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art frThey say the easiest way to hide something is to place it right in front of someone.

Well, what would you say if I told you one of the most beautiful roads in America is right in your backyard, and it’s not the Blue Ridge Parkway?

“I’ve lived in North Carolina my whole life and I never heard of the Cherohala Skyway,” said Phillip Davis. “It’s one of the most beautiful roads I’ve ever been on and I found it completely by accident.”

 

Standing next to his motorcycle, Davis scans the 360-degree mountain views from an overlook on the Cherohala Skyway National Scenic Byway, a 43-mile two-lane mountaintop road stretching from Robbinsville to Tellico Plains, Tenn. He shakes his head when asked why more people aren’t aware of the Skyway.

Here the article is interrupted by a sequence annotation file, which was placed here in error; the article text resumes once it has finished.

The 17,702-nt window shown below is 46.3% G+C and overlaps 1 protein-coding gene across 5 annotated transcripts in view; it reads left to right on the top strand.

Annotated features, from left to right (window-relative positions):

“If you could compact the best parts of the Blue Ridge Parkway into 40 or so miles of road, it would be the Cherohala,” he said. “It’s a road everyone needs to do at least once in their lifetime.”

 

Into the great beyond

Ever since I moved to Western North Carolina and took my position at The Smoky Mountain News, I kept hearing about the Cherohala Skyway. Folks and friends would mention it here and there, with pretty much everyone saying the same thing — “I hear it’s absolutely beautiful, but I’ve never been on it.”

My never-ending itch for exploration coupled with an unrelenting curiosity of the unknown fueled the urge to track down the Skyway and finally see for myself just what this road was. And yet for two years it remained on my to-do list, always sitting there, teasing me to disappear for an entire afternoon into this great beyond of Southern Appalachia.

So, I started doing some research. Turns out the idea for the Skyway emerged in 1958, when the original route (which is now the Skyway) was a covered wagon trail, which was only used at the time as a novelty when the bookend communities would recreate the past on the “Wagon Train Road.” A buzz about maybe someday putting a road “up there” to connect all of the small mountain towns on both sides of the state line snowballed. By the early 1960s, Congress allocated funds to construct the Skyway.